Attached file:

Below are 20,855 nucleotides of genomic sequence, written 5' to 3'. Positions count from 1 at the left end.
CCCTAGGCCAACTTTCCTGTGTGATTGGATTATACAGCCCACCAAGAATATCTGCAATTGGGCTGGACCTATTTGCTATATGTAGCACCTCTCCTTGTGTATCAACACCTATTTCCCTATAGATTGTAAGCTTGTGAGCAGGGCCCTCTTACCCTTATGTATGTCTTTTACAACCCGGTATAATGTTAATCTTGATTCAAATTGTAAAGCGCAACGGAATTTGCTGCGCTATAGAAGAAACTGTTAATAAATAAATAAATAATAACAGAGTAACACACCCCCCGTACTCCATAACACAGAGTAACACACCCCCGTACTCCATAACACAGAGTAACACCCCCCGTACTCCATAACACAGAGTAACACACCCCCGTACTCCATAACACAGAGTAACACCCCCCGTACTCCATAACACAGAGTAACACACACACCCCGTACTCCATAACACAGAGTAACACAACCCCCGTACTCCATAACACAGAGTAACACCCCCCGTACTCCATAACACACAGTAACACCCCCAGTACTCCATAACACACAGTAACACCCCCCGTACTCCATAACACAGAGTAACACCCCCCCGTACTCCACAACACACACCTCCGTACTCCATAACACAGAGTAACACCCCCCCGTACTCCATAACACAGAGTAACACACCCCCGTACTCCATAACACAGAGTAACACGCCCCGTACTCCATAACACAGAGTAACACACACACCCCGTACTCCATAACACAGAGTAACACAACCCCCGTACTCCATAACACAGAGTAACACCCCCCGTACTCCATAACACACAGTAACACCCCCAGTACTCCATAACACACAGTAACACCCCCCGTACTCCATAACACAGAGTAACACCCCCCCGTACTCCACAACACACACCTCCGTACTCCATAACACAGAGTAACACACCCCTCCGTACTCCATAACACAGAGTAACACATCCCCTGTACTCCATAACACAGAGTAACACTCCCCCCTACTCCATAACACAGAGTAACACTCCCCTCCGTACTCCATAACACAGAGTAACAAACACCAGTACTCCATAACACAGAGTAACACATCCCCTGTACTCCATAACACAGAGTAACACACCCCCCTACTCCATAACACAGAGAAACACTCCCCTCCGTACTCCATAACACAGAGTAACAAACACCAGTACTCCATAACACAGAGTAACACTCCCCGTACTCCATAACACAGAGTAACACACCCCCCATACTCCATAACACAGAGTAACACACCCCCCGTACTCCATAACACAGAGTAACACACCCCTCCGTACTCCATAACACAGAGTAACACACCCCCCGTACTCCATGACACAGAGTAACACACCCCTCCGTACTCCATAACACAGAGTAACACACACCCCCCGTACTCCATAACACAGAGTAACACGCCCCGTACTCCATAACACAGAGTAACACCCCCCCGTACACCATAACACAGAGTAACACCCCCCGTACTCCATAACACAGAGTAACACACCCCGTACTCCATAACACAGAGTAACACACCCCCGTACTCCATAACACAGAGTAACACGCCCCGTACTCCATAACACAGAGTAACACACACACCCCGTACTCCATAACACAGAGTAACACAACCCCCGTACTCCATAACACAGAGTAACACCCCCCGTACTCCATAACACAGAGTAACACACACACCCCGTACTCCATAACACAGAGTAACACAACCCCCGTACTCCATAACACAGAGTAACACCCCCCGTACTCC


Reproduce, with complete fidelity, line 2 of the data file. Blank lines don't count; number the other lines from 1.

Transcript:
CCCTAGGCCAACTTTCCTGTGTGATTGGATTATACAGCCCACCAAGAATATCTGCAATTGGGCTGGACCTATTTGCTATATGTAGCACCTCTCCTTGTGTATCAACACCTATTTCCCTATAGATTGTAAGCTTGTGAGCAGGGCCCTCTTACCCTTATGTATGTCTTTTACAACCCGGTATAATGTTAATCTTGATTCAAATTGTAAAGCGCAACGGAATTTGCTGCGCTATAGAAGAAACTGTTAATAAATAAATAAATAATAACAGAGTAACACACCCCCCGTACTCCATAACACAGAGTAACACACCCCCGTACTCCATAACACAGAGTAACACCCCCCGTACTCCATAACACAGAGTAACACACCCCCGTACTCCATAACACAGAGTAACACCCCCCGTACTCCATAACACAGAGTAACACACACACCCCGTACTCCATAACACAGAGTAACACAACCCCCGTACTCCATAACACAGAGTAACACCCCCCGTACTCCATAACACACAGTAACACCCCCAGTACTCCATAACACACAGTAACACCCCCCGTACTCCATAACACAGAGTAACACCCCCCCGTACTCCACAACACACACCTCCGTACTCCATAACACAGAGTAACACCCCCCCGTACTCCATAACACAGAGTAACACACCCCCGTACTCCATAACACAGAGTAACACGCCCCGTACTCCATAACACAGAGTAACACACACACCCCGTACTCCATAACACAGAGTAACACAACCCCCGTACTCCATAACACAGAGTAACACCCCCCGTACTCCATAACACACAGTAACACCCCCAGTACTCCATAACACACAGTAACACCCCCCGTACTCCATAACACAGAGTAACACCCCCCCGTACTCCACAACACACACCTCCGTACTCCATAACACAGAGTAACACACCCCTCCGTACTCCATAACACAGAGTAACACATCCCCTGTACTCCATAACACAGAGTAACACTCCCCCCTACTCCATAACACAGAGTAACACTCCCCTCCGTACTCCATAACACAGAGTAACAAACACCAGTACTCCATAACACAGAGTAACACATCCCCTGTACTCCATAACACAGAGTAACACACCCCCCTACTCCATAACACAGAGAAACACTCCCCTCCGTACTCCATAACACAGAGTAACAAACACCAGTACTCCATAACACAGAGTAACACTCCCCGTACTCCATAACACAGAGTAACACACCCCCCATACTCCATAACACAGAGTAACACACCCCCCGTACTCCATAACACAGAGTAACACACCCCTCCGTACTCCATAACACAGAGTAACACACCCCCCGTACTCCATGACACAGAGTAACACACCCCTCCGTACTCCATAACACAGAGTAACACACACCCCCCGTACTCCATAACACAGAGTAACACGCCCCGTACTCCATAACACAGAGTAACACCCCCCCGTACACCATAACACAGAGTAACACCCCCCGTACTCCATAACACAGAGTAACACACCCCGTACTCCATAACACAGAGTAACACACCCCCGTACTCCATAACACAGAGTAACACGCCCCGTACTCCATAACACAGAGTAACACACACACCCCGTACTCCATAACACAGAGTAACACAACCCCCGTACTCCATAACACAGAGTAACACCCCCCGTACTCCATAACACAGAGTAACACACACACCCCGTACTCCATAACACAGAGTAACACAACCCCCGTACTCCATAACACAGAGTAACACCCCCCGTACTCC